Eye of the Wind

Eye of the Wind

by Jane Jackson

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Product Details

ISBN-13: 9781681468341
Publisher: Accent Press
Publication date: 12/13/2012
Sold by: SIMON & SCHUSTER
Format: NOOK Book
Pages: 379
File size: 370 KB

About the Author

Twice shortlisted for the Romantic Novel of the Year Award, Jane Jackson is the author of 27 books. Sales of her 14 Harlequin titles written as Dana James topped ten million in 23 countries and 19 languages. 

Cornish by adoption – her home since she was two – Cornwall's rugged scenery, fascinating history and pioneering inventors have provided the inspiration and setting for her historical adventure romances.

Jane has also taught novel writing and eight of her former students are now successful authors.


Jane Jackson is an award-winning historical author who writes historical romances set in Cornwall during the period between the Napoleonic Wars and the Edwardian era.  Containing elements of adventure and intrigue, they explore Cornish life at every level of society and are emotionally-gripping stories of courage, ambition, tragedy, and the redeeming power of love.

A professional writer for over thirty years, and twice shortlisted for the Romantic Novel of the Year Award, Jane Jackson has had twenty-seven books published (sales of her 14 Harlequin titles topped ten million in 23 countries and 19 languages)  She has also taught the Craft of Novel Writing at all levels from Writers' Summer Schools and Ad Ed to the MA in Professional Writing at University College Falmouth.   Happily married, she has lived most of her life in Cornwall the background and inspiration for her historical romances.   Visit her at: Her website: http://www.janejackson.net/ Her Facebook: Jane Jackson Her Twitter: @JJacksonAuthor

 

Read an Excerpt

Melissa reached across to touch her father’s hand.

Glancing at her, he smiled wearily. ‘I know. Talking about it won’t change anything. And we have much to be thankful for. When I think of Sir John Poldyce …’ He shook his head. ‘To have lost a son in battle is bad enough. But to lose another to a duel … Such a waste. Yet life goes on. We go on.’ He was silent for a moment, then raised his glass in salute. ‘To Adrian.’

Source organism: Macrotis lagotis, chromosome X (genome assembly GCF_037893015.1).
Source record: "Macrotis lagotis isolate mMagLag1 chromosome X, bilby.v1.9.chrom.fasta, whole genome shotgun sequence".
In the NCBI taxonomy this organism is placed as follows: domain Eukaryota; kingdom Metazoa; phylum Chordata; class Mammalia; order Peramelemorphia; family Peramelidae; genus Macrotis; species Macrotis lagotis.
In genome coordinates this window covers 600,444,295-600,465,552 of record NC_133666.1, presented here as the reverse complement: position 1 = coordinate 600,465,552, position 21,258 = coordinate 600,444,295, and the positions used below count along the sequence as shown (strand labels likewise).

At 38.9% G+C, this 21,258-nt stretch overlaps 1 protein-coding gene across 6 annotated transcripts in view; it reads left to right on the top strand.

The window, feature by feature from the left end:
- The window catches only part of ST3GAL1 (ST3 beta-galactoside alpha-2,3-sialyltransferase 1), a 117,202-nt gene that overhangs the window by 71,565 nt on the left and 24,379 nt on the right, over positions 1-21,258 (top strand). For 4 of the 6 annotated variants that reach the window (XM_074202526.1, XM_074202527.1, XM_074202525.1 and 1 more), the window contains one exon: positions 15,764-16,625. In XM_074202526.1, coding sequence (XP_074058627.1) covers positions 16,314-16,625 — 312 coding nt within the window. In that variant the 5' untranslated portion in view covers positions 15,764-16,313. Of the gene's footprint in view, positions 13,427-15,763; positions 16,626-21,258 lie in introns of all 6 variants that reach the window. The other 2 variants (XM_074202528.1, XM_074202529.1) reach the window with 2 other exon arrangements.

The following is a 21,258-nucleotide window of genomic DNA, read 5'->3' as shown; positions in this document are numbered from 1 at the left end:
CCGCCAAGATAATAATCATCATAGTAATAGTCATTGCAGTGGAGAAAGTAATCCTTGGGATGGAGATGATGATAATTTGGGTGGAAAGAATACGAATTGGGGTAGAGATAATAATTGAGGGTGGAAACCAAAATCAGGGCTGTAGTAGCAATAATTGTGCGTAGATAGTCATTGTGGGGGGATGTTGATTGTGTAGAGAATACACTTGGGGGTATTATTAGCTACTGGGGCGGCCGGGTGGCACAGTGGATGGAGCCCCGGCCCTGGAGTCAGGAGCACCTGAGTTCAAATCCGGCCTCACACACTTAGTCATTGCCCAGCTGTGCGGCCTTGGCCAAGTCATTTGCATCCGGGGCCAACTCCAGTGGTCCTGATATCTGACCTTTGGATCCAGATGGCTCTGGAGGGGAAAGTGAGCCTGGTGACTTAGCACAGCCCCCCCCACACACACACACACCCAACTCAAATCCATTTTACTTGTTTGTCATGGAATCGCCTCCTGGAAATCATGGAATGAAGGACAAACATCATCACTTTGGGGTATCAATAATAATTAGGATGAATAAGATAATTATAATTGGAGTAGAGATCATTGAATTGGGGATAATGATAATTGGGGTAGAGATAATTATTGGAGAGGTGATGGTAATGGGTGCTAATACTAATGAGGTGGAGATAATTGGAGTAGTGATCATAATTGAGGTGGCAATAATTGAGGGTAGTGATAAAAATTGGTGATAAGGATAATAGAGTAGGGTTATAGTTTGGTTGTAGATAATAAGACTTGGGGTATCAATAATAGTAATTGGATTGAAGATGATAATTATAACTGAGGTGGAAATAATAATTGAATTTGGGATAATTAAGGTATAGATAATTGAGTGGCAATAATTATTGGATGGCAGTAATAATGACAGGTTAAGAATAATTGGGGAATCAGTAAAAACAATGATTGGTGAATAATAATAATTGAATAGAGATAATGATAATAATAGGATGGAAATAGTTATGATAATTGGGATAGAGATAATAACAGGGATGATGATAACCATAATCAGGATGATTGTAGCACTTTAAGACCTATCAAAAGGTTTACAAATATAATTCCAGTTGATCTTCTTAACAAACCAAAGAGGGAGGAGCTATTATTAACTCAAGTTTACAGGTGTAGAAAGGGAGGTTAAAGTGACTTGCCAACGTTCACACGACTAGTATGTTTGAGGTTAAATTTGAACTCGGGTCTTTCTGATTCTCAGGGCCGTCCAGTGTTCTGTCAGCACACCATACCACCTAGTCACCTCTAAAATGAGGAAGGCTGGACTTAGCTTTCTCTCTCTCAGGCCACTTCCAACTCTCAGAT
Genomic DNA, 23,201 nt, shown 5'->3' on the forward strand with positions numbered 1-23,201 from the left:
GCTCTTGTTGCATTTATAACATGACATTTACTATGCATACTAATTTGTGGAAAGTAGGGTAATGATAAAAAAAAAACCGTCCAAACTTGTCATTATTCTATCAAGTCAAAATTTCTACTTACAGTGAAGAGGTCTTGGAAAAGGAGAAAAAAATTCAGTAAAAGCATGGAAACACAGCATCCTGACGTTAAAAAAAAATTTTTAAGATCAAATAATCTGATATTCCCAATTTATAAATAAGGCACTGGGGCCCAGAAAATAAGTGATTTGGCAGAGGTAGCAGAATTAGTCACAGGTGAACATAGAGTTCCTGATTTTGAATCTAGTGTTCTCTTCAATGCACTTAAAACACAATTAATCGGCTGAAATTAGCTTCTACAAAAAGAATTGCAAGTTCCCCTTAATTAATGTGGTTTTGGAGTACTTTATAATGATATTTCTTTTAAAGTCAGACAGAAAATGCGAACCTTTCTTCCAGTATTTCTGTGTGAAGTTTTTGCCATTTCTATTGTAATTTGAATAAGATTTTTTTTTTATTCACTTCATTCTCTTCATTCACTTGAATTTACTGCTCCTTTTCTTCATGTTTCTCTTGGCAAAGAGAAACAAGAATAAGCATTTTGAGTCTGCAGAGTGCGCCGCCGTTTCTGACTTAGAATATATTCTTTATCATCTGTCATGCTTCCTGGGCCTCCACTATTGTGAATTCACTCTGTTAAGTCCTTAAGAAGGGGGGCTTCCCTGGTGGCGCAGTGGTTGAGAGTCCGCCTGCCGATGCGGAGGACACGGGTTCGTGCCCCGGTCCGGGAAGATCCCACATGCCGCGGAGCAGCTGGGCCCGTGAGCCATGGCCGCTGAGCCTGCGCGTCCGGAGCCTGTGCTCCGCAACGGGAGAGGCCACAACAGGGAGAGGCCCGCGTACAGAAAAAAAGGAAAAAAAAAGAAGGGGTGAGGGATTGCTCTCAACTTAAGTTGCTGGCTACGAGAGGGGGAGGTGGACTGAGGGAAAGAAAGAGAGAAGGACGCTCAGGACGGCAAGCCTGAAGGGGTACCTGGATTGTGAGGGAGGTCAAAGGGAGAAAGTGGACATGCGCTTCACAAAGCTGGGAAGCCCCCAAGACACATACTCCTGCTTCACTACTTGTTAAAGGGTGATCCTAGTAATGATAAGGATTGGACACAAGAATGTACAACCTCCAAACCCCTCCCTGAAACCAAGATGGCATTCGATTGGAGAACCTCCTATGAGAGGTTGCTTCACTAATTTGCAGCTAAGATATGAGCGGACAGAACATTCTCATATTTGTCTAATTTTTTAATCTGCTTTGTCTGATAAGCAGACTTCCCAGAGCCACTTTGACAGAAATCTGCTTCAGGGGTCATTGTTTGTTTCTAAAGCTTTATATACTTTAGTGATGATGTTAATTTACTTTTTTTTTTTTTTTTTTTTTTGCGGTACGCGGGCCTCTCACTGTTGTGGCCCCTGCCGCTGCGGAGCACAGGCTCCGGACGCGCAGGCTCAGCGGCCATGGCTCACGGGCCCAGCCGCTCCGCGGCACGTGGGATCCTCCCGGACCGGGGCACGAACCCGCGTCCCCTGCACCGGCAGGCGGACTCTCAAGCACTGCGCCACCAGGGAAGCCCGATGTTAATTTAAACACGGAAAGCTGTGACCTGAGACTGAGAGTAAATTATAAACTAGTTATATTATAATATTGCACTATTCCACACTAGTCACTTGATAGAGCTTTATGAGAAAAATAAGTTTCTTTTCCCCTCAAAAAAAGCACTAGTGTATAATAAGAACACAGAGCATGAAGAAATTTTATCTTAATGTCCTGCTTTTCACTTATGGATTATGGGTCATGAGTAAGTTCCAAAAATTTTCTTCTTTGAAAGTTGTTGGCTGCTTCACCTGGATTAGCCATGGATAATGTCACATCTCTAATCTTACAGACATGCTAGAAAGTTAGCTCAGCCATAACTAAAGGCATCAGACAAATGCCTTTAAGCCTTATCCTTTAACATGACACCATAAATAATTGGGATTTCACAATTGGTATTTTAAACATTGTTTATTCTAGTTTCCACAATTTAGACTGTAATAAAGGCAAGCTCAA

‘To Adrian,’ Melissa echoed, glancing at her mother over the rim of her glass.

Emma Tregonning’s hand trembled and she barely wet her lips before setting down her glass. In her half-mourning of lavender glazed cotton worn over a quilted silk petticoat of paler hue, she looked as small and fragile as a bird. Puffed white gauze filled the low neckline of her bodice, hiding a now non-existent bosom. Her world might have collapsed with the loss of her son, but she still clung to standards. Her brown hair, beneath a small lace cap, had been carefully dressed in curls and gathered into a low chignon at the back. But over the last 12 months the silver threads at her temples had broadened into wings.

Aware of this poignant anniversary, Mrs Betts had taken special pains with the meal. Melissa was relieved to see her father eating, though she doubted he was truly aware of what passed his lips.

She felt slightly ashamed of her own robust appetite. But, having that morning ridden out to the farm to collect this quarter’s rent, then later taken a long and furious gallop to try and dispel the inevitable frustration of her aunts’ visit, she had come down to dinner ravenous.

Her mother was finding it harder to cope. As the butler leant down to serve her a portion of salmon in a lemon and Madeira sauce with steamed asparagus tips, Emma raised her hand in refusal.

‘Lobb, please tell Mrs Betts how much I appreciate her efforts, but I find I have little appetite this evening.’

Exactly a year ago, on 1st June 1794, her firstborn son, a second lieutenant on one of His Majesty’s frigates, had been killed in action against the French.

Melissa had been shocked and saddened when the news came. It still grieved her to think she would never see him again. But, ten years her senior, Adrian had gone away to school when she was only three. George, two years younger, had followed his brother to school, then into the navy. Duty had sent them to far-flung corners of the globe, making their visits home rare and brief. So to her, growing up virtually an only child, they were strangers.

Though she loved them, for they were her brothers, her strongest feeling toward them was gratitude. Had they chosen to enter the family business instead of the navy, her life would have been far less fulfilling. She would also have been less of an embarrassment to her mother and the rest of the Tregonning family.

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